Bishop Fenwick himself escaped death by mere moments, the collapse occurring immediately after he led a procession from the back to the front of the church.
Some of the most beloved photographs held by the archives are those that show enormous crowds packed into Boston's Catholic churches in the mid-to-late 19th century. These are the photographs that are used to illustrate histories of the rise of Catholic Boston, city of immigrants. They are used as the visual representation of Cardinal William H. O'Connell's famous utterance, "The Puritan has passed. The Catholic remains."
The scenes depicted in these photographs, while beautiful, would fill modern fire marshals with trepidation. Worshippers fill pews, aisles, and choir lofts. They spill out of doorways, blocking entrances and exits. Outside, they line the streets, clogging sidewalks. These images are powerful witnesses to the passion and strength of Boston's Catholic community at the time, but they also serve as reminders of the perils of large gatherings in an era before legal crowd regulation.
On March 25, 1853, Bishop Bernard F. Fitzpatrick entered Holy Week with some unease. Overcrowding at the Cathedral of the Holy Cross during Holy Week, he wrote, "has caused some disorder and apprehension of accidents the last three years." To keep the crowds at bay, that year the bishop requested that a police presence be stationed at the cathedral on Good Friday. Police were "stationed at each door to keep off the crowd when the church is filled." With this added measure of security, the service proceeded "without confusion."
While the enthusiastic crowds that filled the cathedral during Holy Week in the early 1850s were noisy, no serious incidents were recorded in those years. Yet Bishop Fitzpatrick understood that with large crowds came risk. He feared the possibility of a large-scale accident or a stampede in the church, and his fears were not unfounded.
In 1834, Bishop Fitzpatrick's predecessor, Bishop Benedict J. Fenwick, had traveled to New Haven, Connecticut (then part of the Diocese of Boston), to dedicate the new church of St. John the Evangelist. The church had been built in less than a year to accommodate a congregation of about 200 Catholics. At the church's dedication, the congregation, along with many of their curious Protestant neighbors, crowded into the new church. They did not know that the church had been built with a major design flaw: its architect had failed to adequately support the 14-foot loft that jutted out above the church's main entrance. During the dedication, the loft gave way, unable to support the people who crowded onto it for a better view of the ceremony. It crashed down upon those gathered below.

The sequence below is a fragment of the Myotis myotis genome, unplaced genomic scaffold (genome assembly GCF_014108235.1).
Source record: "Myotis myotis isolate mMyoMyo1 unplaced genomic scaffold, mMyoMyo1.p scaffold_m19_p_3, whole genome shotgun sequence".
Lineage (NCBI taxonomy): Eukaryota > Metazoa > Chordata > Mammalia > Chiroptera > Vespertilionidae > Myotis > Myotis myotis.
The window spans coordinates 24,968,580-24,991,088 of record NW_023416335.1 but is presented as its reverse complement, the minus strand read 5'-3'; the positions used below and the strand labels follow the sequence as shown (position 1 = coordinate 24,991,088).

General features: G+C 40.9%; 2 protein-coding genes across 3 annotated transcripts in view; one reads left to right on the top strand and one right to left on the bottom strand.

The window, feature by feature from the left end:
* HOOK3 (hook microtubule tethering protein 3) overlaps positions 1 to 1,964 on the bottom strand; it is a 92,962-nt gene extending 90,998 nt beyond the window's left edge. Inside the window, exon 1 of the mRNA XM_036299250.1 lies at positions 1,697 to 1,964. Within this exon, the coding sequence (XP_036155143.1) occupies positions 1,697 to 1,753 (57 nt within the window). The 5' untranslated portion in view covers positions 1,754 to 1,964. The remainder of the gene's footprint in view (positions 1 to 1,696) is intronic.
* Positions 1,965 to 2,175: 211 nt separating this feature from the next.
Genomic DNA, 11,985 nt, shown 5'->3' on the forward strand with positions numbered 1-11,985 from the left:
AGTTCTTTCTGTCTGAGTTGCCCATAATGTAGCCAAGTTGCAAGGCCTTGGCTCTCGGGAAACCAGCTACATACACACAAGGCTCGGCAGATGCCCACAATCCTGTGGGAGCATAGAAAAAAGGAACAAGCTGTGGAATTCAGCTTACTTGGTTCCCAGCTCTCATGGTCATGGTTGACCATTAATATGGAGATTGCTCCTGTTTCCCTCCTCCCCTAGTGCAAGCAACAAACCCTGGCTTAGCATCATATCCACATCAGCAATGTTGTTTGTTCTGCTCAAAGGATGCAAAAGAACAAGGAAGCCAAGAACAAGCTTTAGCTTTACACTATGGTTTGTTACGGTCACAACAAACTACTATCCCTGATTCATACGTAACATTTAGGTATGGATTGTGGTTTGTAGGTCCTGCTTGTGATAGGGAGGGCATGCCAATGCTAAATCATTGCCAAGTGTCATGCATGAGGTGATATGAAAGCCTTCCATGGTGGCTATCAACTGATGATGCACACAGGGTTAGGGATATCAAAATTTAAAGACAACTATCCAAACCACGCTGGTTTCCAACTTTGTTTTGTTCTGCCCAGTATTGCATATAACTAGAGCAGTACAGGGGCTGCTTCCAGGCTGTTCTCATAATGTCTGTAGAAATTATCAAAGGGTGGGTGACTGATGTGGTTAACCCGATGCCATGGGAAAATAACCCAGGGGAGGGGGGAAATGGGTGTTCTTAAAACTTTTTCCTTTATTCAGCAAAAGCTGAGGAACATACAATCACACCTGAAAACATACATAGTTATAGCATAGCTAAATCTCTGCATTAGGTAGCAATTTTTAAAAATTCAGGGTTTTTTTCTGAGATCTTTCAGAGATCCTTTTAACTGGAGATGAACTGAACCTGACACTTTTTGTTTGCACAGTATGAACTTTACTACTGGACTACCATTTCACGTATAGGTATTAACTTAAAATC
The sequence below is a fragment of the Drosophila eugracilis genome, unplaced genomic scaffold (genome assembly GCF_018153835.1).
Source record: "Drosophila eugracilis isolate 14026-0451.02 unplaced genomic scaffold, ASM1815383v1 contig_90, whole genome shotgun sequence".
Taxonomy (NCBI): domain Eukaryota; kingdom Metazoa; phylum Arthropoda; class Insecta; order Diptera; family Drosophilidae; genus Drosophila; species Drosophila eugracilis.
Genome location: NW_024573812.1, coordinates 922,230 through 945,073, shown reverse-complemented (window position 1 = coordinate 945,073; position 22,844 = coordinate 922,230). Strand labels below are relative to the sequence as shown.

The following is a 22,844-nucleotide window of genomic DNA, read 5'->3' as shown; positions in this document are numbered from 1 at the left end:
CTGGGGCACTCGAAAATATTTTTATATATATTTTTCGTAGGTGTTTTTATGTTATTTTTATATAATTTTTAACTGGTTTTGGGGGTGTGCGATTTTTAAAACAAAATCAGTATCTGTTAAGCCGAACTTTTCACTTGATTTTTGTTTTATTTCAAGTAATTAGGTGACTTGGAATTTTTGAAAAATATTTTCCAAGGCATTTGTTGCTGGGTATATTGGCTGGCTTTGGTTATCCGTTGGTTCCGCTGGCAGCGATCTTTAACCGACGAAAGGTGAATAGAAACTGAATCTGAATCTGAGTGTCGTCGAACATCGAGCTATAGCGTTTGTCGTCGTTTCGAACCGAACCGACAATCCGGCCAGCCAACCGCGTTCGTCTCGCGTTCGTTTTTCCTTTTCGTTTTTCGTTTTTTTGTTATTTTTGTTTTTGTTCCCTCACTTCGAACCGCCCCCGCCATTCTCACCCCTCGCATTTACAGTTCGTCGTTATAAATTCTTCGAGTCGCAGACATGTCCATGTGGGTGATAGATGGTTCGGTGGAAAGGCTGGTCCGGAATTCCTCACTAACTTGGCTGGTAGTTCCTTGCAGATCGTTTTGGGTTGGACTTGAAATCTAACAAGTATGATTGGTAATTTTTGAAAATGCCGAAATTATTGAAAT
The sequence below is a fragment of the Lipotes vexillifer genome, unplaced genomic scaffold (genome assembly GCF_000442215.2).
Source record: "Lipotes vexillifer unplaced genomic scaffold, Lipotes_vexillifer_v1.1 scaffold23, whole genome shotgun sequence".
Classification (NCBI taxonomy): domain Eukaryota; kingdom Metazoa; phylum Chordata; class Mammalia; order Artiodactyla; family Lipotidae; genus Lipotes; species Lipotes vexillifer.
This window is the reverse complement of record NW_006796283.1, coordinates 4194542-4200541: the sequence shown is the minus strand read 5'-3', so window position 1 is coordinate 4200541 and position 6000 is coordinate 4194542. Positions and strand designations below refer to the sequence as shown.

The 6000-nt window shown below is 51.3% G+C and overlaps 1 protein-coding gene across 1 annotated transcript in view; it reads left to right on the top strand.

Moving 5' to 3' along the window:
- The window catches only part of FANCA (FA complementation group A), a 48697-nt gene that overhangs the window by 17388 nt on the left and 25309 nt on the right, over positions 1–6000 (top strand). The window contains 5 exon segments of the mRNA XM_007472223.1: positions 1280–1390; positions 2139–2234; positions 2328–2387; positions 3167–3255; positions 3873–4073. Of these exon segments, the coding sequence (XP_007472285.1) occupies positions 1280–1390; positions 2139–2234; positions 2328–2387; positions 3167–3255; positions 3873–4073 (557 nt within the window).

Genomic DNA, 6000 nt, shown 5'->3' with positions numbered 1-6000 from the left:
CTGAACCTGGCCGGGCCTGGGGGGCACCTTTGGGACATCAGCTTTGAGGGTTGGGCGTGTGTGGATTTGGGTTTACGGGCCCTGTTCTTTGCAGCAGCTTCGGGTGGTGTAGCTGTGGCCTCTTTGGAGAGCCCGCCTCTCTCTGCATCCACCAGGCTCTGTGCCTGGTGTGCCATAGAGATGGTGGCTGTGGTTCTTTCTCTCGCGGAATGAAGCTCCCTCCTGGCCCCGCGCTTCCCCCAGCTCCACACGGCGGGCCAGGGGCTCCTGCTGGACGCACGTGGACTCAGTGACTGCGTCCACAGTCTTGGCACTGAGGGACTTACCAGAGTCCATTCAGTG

The Boston Jesuit reported, "in an instant the whole assembled crowd; was thrown into a state of the most horrible confusion, where nothing was heard but the screams of the affrighted ... All self-possession was lost for some moments -- everyone imagined that the entire edifice was tumbling upon him. A rush was made to the sacristy ... while numbers climbed up and escaped through the windows." Six people were gravely injured, and there were two deaths, a boy named Abraham Bryan and his grandfather, a "Mr. Hardyear." Bishop Fenwick himself escaped death by mere moments, the collapse occurring immediately after he led a procession from the back to the front of the church.
In the wake of the disaster at New Haven, churches in New England began to take additional measures to cut back on crowds and ensure the safety of their Masses and events. In the archdiocese, tickets were issued for events anticipated to draw a large crowd, such as church dedications and anniversary Masses. As the bishop's journal demonstrates, police were also used to control crowd size and ensure that aisles and entrances were not blocked.
Church buildings were also constructed with additional safety features. When St. Mary's Church opened in Boston's North End in 1877, for example, The Pilot reported that it had "three large doors" and an additional "five other doors or entrances which can be used at a moment's notice in case of fire, or a stampede of the congregation." An incident that occurred in Providence, Rhode Island, the year after St. Mary's was dedicated demonstrates the wisdom of St. Mary's architects.
In 1878, The Pilot reported on a harrowing incident that took place during Holy Thursday Mass at the Cathedral of Sts. Peter and Paul in Providence. The cathedral was "crowded to the utmost capacity... when suddenly a woman took fright at some noise overhead in the east wing of the church and impulsively cried out." Those near her became alarmed, "and rushed from their seats in great consternation through the aisles for the doors. The alarm spread instantly... and quicker than it takes to tell it the whole congregation was on their feet in uproar and confusion."
Only the quick thinking of Providence's Bishop, Thomas F. Hendricken, prevented a tragedy from unfolding. Rushing to the center of the sanctuary, he bellowed, "Kneel down at once where you are; there is no occasion for alarm." Calm was restored and no one was killed or injured that day.
In the 20th century, in New England and across the country, building capacity laws and fire codes were strengthened to combat accidents and near-accidents related to overcrowding. These codes ensure that all Holy Week Masses -- indeed, all Masses -- will proceed like the one in 1853, "without confusion."
VIOLET HURST IS AN ARCHIVIST FOR THE ARCHDIOCESE OF BOSTON.
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